Banana Ripples

Made by Joyce Wang and Jett V.

Created: December 6th, 2016



The ultimate goal of the project is to invoke wonder in a child. We want it to be something that is interactive, colorful, and fun; something that engages a child's attention, triggers their curiosity, and satisfies their natural tendency towards aesthetics and hands-on exploration. We want to make something that the children can relate to as well, because the sense of familiarity is conducive to comfort and engagement. 
It all started off with Jett's "obsession" with the bananas. Bananas are such a fun concept, and it is definitely one that children are very familiar with. Then we decided to make a whole board of bananas, and the bananas will actually be LED lights that create rippling effect when one punches that part of the banana. The final product may look like a board, which was originally designed to have 5*5 tiles, but due to limited time, material and unsuccessful project management, the size was reduced to3*3. Every tile has a banana shape on it, and it is lit up in a certain color by the LED behind it. As a child and or an adult exerts pressure on a tile, the LED on that particular tile will change into a new, random color, and then activates the surrounding tiles to change color subsequently, thus creating a ripple. 



The overall idea of the implementation is --> the tiles are made of plywood and have a grid structure underneath. All nine banana tiles act as a switch, and when one punches the tile, they will activate the switch and send a signal to the Arduino, the Arduino will then program the LED strip which is hidden in the grid to create a ripple effect.


Circuiting: see graph below

Arduino (lost when my computer fried) :

  • Each of the nine switches is connected as an input on the Arduino 
  • The code uses object oriented programming, and implements the Banana class, and the Ripple class. The grid is represented as an 2D array of Banana objects. And there is a vector that keeps tracks of all the Ripples present at any arbitrary moment. When the program starts, the grid of Bananas are initialized and no Ripple exists. The loop() function first checks all nine switches. When a switch is turned on, a new ripple object will be created and added to the vector. Then loop() will update every Ripple, and the Ripple will call its expand() method which will make the ripple bigger by changing the colors of the Banana objects. When the Ripple is bigger than the board, it will be deleted from the vector. In the end, loop() will change the color on the LED strip based on the colors of the Banana objects.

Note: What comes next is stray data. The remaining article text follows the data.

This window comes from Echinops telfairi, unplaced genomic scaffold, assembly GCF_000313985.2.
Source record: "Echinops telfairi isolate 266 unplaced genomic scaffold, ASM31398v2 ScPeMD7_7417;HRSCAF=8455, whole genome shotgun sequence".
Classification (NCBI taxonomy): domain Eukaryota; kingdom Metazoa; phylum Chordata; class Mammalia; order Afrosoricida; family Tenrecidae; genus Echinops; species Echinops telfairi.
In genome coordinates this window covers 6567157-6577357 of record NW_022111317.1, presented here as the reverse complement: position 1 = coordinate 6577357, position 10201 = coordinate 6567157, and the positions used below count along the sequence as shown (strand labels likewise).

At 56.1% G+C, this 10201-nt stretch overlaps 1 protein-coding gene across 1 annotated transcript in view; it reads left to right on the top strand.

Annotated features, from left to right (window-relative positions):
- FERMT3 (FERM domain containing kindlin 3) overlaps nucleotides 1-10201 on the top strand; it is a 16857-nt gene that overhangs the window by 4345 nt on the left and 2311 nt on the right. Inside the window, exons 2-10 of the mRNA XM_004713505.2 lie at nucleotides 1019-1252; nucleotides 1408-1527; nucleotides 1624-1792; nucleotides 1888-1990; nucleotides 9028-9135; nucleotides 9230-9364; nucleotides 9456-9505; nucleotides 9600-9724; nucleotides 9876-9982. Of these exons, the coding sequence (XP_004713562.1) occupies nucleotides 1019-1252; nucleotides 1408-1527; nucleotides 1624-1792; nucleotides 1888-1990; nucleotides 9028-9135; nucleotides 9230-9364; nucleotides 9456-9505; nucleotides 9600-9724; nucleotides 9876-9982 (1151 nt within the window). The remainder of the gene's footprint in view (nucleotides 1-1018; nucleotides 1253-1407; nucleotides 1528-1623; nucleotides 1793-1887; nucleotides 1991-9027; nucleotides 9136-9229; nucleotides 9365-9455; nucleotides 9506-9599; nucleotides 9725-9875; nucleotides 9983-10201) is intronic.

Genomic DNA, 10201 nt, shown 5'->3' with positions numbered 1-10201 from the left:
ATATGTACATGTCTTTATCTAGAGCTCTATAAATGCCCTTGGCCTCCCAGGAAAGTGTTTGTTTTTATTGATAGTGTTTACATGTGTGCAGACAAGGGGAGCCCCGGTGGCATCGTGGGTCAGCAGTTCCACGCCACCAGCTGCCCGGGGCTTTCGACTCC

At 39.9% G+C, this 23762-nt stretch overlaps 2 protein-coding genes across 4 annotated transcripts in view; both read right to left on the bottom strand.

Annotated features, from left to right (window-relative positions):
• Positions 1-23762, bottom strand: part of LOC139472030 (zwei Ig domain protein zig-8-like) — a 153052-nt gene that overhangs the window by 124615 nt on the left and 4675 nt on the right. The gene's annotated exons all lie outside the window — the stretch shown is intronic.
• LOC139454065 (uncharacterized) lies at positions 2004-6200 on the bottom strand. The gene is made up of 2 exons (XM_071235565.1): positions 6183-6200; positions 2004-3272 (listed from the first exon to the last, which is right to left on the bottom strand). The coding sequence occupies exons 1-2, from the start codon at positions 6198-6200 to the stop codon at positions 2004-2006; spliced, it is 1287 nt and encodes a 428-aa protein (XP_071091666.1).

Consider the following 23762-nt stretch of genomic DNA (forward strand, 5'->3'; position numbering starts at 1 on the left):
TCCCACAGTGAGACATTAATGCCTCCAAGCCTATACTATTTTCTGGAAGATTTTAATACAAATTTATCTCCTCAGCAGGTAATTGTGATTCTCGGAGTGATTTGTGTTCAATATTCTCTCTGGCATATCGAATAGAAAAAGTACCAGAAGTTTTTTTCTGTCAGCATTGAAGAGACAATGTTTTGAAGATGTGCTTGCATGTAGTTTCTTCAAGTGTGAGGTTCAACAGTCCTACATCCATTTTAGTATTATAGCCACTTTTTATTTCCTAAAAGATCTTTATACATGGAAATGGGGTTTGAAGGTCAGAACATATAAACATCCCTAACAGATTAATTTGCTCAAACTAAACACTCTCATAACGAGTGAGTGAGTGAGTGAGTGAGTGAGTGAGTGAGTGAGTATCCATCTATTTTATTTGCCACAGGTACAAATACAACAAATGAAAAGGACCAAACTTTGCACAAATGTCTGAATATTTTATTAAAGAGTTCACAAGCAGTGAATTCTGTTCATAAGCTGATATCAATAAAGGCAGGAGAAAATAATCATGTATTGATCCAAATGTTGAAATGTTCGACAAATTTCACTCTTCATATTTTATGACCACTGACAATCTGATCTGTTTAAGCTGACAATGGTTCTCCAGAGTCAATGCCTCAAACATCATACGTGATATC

• The code uses the WS2801 library to program the LED's.



Provide a paragraph discussing the successes and failures of your choices. False starts and process missteps should be omitted unless they particularly inform the final outcome.


Photo Documentation

(see below)


Video Documentation

(Due to the incompletion of the project, there is no video documentation available)


Technical Documentation

You may optionally include a zip file with CAD files, DXF cut files, PDF drawings, PDF circuit diagrams, and original source code.  This is not required, but will help others appreciate the depth of your work.

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16-223 Introduction to Physical Computing

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Physical computing refers to the design and construction of physical systems that use a mix of software and hardware to sense and respond to the surrounding world. Such systems blend digital and ph...more